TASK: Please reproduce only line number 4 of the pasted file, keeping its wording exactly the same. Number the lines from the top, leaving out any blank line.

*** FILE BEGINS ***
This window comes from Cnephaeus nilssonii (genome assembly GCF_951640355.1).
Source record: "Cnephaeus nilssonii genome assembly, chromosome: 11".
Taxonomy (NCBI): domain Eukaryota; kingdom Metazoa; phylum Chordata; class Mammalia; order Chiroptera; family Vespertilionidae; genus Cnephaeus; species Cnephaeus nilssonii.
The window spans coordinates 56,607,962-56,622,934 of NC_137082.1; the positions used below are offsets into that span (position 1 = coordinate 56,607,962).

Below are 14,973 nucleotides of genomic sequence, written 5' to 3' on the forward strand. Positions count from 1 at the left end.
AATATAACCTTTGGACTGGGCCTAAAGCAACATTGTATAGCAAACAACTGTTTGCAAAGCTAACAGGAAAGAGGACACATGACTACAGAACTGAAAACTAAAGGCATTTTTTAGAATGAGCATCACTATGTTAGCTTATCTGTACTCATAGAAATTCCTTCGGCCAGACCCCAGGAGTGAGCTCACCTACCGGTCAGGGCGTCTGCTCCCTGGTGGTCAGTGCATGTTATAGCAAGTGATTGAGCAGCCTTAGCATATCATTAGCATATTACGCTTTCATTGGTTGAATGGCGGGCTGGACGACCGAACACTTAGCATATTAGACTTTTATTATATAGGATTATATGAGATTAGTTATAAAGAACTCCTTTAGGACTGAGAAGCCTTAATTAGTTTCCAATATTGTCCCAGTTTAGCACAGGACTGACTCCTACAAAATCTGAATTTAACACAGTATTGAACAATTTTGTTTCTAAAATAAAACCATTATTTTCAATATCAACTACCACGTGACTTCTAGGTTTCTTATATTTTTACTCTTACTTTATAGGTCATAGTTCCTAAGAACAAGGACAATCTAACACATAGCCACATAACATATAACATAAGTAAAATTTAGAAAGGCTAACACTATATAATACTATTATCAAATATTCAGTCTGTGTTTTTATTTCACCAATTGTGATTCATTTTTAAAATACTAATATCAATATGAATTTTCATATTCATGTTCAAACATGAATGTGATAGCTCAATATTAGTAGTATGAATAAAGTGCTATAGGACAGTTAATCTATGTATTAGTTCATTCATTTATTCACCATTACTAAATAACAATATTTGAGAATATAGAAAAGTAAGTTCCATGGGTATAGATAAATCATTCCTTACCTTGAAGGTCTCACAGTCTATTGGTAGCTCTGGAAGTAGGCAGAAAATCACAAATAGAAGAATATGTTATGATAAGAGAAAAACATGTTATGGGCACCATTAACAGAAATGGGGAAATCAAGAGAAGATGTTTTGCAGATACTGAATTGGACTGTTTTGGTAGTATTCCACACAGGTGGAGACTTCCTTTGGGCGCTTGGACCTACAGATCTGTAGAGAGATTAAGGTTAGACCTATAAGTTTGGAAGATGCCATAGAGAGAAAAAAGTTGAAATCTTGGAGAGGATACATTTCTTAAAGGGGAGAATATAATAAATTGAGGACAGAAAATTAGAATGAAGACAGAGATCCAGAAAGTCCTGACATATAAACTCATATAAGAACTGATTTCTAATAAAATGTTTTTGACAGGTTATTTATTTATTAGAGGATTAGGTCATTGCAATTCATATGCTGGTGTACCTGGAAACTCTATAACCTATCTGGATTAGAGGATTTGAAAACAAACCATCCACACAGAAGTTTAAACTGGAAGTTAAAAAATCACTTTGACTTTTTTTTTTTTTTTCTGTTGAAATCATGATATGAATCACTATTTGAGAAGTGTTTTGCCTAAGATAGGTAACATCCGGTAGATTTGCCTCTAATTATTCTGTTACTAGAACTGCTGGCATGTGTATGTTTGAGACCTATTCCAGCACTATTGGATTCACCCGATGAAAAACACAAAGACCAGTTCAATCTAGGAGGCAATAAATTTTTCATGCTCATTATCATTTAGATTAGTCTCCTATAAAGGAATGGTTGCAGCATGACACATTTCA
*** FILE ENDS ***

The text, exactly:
The window spans coordinates 56,607,962-56,622,934 of NC_137082.1; the positions used below are offsets into that span (position 1 = coordinate 56,607,962).